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Why the Income Gap Among Buyers, Homeowners, and Renters is Widening

Why the Income Gap Among Buyers, Homeowners, and Renters is Widening

The income gap between buyers and homeowners fluctuates in a cyclical pattern. The most current one developed after the housing market bottomed out in 2012. Prior to that, the median household income for homeowners and buyers were about the same. In 2017, the median household income in the US was $79,900 for buyer households, versus $38,300 for renter households, creating an income gap where previously there was relative parity.

Much of this inequality is largely caused by the significant, upfront costs of buying a home, including the down payment and closing costs. Almost half of the renters who moved in the past year, about 46 percent, considered buying a home, but ultimately continued renting. A third of renters, 32 percent, will ultimately continue renting because of saving for a down payment. Higher-income households are more likely to afford these costs, so they are more likely to purchase a home and exit the population of renters.

Traditionally, young married couples provide the thrust for growth in homeownership. Fewer young couples today have the necessary income to purchase their first home. A lag in income growth and the high-interest rates have priced young people out of the housing market.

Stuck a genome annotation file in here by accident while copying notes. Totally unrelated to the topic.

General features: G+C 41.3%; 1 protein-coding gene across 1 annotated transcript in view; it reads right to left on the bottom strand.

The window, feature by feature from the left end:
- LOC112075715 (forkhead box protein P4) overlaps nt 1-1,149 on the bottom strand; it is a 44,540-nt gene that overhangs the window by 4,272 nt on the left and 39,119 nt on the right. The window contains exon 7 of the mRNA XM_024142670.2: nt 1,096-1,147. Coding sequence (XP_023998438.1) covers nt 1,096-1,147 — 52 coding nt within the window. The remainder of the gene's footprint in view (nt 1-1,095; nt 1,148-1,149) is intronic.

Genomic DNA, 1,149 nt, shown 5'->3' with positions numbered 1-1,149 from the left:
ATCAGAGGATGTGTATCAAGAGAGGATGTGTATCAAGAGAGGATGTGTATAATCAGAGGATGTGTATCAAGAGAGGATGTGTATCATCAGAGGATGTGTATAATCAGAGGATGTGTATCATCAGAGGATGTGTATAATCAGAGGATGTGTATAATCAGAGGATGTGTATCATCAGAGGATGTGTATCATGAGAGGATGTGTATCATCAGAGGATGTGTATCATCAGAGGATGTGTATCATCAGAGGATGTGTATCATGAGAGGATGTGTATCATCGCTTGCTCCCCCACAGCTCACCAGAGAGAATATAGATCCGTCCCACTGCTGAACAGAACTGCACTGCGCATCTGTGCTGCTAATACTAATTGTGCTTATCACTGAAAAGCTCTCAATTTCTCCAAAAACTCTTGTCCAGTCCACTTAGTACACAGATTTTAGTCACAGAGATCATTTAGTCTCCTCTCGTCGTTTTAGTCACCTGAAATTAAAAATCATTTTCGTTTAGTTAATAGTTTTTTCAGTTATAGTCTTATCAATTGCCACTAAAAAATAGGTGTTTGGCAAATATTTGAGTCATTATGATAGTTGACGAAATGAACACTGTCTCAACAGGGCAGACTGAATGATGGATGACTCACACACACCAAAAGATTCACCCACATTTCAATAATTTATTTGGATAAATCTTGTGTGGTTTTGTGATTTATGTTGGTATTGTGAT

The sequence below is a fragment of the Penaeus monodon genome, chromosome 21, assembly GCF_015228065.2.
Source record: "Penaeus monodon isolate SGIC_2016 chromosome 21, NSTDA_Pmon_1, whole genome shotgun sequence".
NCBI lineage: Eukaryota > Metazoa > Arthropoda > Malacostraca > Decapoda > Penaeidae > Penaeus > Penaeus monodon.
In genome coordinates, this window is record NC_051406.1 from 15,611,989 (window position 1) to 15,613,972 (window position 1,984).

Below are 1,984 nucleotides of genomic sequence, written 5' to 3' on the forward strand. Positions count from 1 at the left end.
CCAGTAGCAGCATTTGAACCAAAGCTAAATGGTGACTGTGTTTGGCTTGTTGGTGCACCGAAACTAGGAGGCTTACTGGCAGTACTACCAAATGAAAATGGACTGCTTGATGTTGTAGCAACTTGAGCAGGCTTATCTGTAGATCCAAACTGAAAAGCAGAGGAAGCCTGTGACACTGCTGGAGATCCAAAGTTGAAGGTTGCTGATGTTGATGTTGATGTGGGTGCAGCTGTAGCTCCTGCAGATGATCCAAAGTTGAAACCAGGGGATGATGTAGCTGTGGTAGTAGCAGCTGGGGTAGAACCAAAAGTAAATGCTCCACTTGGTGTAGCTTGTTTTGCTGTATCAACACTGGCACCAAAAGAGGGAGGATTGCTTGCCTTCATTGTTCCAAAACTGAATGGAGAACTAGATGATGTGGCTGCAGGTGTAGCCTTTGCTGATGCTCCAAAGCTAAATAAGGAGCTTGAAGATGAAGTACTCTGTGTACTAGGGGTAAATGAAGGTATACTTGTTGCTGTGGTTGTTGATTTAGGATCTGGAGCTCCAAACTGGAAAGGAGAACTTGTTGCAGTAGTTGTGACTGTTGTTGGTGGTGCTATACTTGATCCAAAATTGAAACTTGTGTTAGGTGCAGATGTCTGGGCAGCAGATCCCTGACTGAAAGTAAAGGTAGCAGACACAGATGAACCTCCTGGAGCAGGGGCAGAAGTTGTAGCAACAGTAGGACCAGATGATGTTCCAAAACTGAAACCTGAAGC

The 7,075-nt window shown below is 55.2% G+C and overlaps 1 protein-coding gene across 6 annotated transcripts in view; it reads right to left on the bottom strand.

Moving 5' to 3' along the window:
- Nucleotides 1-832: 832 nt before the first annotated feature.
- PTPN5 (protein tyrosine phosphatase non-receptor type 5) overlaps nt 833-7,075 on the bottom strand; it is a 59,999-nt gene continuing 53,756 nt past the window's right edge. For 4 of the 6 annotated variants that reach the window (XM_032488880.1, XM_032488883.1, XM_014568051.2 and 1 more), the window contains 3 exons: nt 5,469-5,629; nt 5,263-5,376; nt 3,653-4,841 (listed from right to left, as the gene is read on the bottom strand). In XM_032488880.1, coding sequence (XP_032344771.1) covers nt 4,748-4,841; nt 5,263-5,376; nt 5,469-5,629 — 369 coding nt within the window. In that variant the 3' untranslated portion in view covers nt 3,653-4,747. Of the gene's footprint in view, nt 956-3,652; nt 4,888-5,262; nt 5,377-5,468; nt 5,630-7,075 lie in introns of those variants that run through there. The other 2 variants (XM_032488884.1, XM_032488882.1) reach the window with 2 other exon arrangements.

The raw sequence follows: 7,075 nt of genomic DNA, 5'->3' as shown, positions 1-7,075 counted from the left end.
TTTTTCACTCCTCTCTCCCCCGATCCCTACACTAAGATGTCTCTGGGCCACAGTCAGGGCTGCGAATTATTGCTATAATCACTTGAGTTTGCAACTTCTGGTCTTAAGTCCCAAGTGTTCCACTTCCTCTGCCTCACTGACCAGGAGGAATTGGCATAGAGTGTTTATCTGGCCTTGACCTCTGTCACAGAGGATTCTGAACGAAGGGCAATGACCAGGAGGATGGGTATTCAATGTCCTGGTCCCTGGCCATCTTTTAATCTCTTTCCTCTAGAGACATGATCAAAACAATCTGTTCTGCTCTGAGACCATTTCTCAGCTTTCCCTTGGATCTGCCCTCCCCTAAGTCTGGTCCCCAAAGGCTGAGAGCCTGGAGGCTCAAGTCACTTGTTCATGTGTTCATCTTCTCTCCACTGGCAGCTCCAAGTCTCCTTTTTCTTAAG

Minorities and younger Americans, many of which have the burden of student debt, are especially at risk of being locked out of homeownership.

The past decade has been a rollercoaster of boom, bust, and recovery for the housing market. During the boom, lower-income home buyers are eager to realize the benefits of homeownership, and were often able to get easy credit designed to enable them to afford entry-level homes whose value quickly grew, and accounted for a majority, if not all their wealth. Many Americans with fewer assets and lower incomes invested whatever liquid wealth they did have into down payments on a home.

This flood of new buyers helped push the national homeownership rate from about 65 percent in the mid-1990s to almost 70 percent in 2006. However, when the bubble popped, the homes that were affordable for these buyers were significantly more likely to be foreclosed on than higher-end homes.

Adding insult to injury, after losing their home to foreclosure, they were forced to re-enter the housing market as renters. This demand for rental housing caused rents to skyrocket. Homeowners that went through foreclosure were now putting a larger portion of their income towards rent every month. This wasn’t helping them accumulate wealth. During the recovery, those foreclosed homes grew in value again at a rate roughly 1.6 times faster than the average U.S. home.

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